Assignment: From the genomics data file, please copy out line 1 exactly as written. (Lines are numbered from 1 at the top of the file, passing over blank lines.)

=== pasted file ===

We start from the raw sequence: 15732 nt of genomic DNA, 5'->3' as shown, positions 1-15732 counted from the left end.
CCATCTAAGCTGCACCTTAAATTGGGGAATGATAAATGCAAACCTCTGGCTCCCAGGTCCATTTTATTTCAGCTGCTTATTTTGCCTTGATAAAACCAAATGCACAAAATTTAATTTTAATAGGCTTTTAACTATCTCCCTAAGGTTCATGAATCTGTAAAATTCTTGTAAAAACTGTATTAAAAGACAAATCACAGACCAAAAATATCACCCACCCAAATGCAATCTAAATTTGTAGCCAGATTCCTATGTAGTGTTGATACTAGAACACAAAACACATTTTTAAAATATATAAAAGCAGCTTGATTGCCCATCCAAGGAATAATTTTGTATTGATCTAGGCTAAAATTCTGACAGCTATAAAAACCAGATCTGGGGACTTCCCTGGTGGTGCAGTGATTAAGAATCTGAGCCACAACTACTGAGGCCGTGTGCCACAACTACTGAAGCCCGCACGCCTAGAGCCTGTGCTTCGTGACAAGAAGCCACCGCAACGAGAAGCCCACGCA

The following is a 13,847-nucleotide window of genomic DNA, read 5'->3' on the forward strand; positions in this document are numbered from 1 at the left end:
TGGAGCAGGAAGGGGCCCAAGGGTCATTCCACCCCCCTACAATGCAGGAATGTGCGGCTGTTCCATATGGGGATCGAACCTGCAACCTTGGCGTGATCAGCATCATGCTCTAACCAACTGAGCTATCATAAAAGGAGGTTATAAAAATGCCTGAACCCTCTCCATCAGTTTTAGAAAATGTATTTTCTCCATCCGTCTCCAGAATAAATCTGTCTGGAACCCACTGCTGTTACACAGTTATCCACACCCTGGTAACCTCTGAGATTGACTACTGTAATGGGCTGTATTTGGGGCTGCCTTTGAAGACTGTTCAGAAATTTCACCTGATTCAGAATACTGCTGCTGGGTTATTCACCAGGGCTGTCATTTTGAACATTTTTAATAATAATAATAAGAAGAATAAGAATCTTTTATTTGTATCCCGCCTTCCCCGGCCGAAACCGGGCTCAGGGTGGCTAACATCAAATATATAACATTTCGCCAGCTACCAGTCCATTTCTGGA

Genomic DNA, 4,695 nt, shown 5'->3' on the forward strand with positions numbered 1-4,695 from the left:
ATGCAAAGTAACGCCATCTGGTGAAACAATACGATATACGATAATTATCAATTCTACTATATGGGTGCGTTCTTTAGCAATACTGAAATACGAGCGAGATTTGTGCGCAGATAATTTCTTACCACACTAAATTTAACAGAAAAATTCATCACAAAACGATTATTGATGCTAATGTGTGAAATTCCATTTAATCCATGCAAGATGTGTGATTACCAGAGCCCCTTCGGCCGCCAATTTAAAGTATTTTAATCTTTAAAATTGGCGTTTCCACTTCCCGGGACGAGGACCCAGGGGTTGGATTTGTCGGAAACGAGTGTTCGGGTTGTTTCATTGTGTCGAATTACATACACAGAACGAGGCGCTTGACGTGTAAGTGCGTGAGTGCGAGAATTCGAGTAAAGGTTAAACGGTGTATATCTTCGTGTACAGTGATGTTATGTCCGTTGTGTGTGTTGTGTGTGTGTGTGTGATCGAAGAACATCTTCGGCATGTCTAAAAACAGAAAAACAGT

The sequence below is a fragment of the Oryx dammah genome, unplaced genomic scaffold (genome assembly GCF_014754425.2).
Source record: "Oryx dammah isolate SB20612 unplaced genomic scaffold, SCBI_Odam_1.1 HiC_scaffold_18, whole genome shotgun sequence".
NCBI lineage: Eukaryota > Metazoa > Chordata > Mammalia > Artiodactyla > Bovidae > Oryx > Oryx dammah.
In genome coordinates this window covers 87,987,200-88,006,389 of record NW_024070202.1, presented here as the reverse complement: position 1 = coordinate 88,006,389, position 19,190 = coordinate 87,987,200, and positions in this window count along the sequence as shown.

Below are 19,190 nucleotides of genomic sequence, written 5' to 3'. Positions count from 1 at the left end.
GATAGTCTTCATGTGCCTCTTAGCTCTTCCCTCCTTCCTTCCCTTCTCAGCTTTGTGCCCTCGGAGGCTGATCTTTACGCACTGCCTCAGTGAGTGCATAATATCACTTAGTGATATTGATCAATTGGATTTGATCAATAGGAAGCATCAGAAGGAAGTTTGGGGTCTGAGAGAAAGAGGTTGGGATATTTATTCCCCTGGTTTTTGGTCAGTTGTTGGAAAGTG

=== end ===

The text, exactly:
We start from the raw sequence: 15732 nt of genomic DNA, 5'->3' as shown, positions 1-15732 counted from the left end.